Barnes: Absolutely not. Such entities exist solely to enable those who benefit from their activities to avoid transparency and skirt around the obligations of the Code of Fair Campaign Practices to which some of the candidates in this election, including me, have pledged. I believe in signing my own name to the causes and positions I intend to champion, not in lying in the shadows or taking benefit from those who do.
What are three things you would focus on as mayor during the next two years? (Question from Sample — edited to make more clearly hypothetical)
Barnes: Repair and replacement of Poor Farm Ditch; establish proactive engagement with residents at the initial stage of any capital project (before any money is spent on design or construction) as an essential part of the city’s procedures, so that projects do not move forward without verified community support and serve the interests of all residents; encourage more efforts to renew our city’s sense of a shared community through expanded programming, including efforts to highlight and celebrate our multicultural, multiethnic and multinational population, which will both facilitate healthier interaction among residents and enhance security through strengthened relationships between neighbors.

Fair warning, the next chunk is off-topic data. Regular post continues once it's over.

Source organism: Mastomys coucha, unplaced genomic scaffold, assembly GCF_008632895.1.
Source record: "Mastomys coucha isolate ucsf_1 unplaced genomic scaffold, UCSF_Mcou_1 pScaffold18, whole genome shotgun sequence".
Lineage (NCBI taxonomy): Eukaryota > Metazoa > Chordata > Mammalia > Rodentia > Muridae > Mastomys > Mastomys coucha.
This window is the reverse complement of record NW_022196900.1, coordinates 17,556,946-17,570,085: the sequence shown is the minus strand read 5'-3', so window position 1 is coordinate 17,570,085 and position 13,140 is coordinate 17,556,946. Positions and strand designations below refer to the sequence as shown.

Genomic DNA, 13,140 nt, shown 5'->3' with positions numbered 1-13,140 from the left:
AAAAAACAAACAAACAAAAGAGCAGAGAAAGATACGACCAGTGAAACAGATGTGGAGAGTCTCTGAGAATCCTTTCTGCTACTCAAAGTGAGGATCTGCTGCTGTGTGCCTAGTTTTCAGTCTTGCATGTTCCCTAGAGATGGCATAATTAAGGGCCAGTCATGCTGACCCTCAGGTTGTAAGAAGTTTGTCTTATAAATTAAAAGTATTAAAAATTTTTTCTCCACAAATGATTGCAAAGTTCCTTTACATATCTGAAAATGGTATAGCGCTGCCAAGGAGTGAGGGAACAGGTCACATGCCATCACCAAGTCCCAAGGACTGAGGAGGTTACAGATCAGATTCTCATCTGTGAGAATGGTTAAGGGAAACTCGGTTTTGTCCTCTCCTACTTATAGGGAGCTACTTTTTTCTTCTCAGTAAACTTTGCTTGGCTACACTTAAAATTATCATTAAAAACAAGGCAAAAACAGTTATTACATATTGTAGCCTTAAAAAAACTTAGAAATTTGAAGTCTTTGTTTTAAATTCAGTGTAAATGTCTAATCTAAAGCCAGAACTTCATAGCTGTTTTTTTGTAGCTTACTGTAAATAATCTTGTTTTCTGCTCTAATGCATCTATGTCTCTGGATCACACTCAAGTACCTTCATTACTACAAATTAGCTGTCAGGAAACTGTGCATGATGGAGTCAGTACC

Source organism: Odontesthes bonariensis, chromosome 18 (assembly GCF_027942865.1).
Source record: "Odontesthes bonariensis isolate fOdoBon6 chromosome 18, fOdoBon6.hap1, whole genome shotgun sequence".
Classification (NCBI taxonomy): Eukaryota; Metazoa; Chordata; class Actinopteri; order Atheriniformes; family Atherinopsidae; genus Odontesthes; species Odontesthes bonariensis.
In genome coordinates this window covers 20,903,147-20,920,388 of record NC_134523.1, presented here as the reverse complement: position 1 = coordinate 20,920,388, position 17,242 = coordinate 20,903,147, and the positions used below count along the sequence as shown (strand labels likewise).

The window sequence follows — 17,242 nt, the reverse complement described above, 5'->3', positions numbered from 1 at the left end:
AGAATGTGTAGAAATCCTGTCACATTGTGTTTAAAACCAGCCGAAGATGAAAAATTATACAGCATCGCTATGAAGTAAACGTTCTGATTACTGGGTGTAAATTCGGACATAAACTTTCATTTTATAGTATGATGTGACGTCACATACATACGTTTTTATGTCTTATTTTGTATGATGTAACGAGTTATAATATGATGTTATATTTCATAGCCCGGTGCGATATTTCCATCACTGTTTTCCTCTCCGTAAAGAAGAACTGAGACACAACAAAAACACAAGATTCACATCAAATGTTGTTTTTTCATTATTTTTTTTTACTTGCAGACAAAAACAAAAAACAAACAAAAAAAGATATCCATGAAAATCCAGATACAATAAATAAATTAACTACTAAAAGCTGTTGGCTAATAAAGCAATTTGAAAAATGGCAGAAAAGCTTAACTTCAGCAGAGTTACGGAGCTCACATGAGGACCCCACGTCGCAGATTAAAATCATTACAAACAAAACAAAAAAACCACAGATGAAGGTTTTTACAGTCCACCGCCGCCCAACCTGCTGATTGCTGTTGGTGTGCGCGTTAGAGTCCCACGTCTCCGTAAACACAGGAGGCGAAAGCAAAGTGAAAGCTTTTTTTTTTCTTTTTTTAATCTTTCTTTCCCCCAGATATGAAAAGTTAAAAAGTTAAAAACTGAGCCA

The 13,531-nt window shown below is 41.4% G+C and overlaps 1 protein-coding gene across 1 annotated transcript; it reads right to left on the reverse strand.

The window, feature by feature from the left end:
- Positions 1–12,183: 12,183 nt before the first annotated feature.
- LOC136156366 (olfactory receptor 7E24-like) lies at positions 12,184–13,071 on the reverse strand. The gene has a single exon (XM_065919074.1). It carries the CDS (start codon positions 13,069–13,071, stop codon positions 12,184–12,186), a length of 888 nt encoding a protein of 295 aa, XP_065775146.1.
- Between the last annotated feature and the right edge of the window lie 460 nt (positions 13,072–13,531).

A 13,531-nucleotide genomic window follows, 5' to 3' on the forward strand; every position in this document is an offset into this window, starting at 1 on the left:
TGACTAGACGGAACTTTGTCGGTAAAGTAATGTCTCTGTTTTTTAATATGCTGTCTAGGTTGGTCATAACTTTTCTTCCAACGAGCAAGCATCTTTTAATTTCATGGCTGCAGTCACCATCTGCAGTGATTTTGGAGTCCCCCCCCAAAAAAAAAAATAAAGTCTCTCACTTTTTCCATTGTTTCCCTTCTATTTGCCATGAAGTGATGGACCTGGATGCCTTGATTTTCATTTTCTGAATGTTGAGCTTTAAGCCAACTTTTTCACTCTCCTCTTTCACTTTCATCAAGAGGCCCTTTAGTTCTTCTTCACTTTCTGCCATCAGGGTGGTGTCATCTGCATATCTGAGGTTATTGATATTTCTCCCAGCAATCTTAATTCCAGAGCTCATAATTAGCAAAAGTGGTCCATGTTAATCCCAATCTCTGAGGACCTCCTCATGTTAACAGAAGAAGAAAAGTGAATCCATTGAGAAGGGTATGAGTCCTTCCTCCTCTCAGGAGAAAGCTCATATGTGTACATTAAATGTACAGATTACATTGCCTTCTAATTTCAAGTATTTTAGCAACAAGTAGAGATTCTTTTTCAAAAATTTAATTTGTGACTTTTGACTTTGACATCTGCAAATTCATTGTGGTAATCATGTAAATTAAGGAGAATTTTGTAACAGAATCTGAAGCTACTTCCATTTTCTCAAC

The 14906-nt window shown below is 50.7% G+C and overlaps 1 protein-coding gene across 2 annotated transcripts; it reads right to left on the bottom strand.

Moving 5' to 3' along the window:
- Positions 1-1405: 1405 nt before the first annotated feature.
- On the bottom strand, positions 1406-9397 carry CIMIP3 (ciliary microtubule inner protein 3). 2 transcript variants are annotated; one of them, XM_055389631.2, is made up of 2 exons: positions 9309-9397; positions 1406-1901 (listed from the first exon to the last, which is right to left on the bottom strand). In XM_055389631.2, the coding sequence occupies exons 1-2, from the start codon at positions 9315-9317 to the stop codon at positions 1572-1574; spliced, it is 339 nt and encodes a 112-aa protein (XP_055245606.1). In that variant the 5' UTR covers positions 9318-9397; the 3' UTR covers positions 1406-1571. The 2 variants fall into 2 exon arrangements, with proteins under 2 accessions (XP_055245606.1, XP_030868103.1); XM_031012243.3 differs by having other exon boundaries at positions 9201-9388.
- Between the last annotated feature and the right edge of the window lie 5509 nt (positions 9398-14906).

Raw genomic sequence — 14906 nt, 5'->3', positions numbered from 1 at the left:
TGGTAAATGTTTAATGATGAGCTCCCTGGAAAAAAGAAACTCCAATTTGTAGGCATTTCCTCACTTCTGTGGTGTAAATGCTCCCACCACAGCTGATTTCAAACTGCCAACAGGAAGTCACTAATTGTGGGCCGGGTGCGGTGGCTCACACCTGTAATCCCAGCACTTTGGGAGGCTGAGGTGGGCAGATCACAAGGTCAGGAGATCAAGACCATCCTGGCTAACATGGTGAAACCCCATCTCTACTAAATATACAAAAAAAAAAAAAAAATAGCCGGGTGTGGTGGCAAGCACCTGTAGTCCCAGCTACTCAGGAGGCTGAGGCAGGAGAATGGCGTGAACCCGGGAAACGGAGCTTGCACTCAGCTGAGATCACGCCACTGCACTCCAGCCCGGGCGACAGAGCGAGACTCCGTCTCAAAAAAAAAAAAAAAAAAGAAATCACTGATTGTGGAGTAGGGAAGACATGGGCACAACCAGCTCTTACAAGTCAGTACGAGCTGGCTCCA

Sample: Public safety, drainage, and low taxes. There are many more focus points, but these are the residents’ big three. Drainage — I continue to work to procure outside funding to replace Poor Farm Ditch, to drastically increase drainage capacity to a ditch servicing a third of the city. I look to innovative ways to enhance police and fire capabilities while maintaining the tried and true methods we currently use. I will continue to be vigilant with city expenditures to keep our tax rate one of the lowest in Harris County – currently nearly half that of city of Houston.
Do you agree with the statement that, concerning the reports and recommendations prepared by the city’s traffic safety engineers, “If the city paid for the data, then the city should look at the data given, instead of not following the engineer’s recommendation[?]” Why or why not? (Barnes — edited to elicit elucidation for either yes or no response, not just one)
Sample: West U residents demand the most from their city, and a leader in such a city should be proactive and forward-thinking in their approach. Rightfully so. This question is clearly directed the new Edloe sidewalk – a third of a mile. This project is the safe and smart. Currently pedestrians walking on the existing sidewalk serving this street must navigate 20 crossings (six streets and fourteen driveways). The new sidewalk will have only one crossing — at Sunset. We don’t wait for a tragedy to occur to take action. New landscaping and fencing will make a beautiful enhancement to this essential amenity.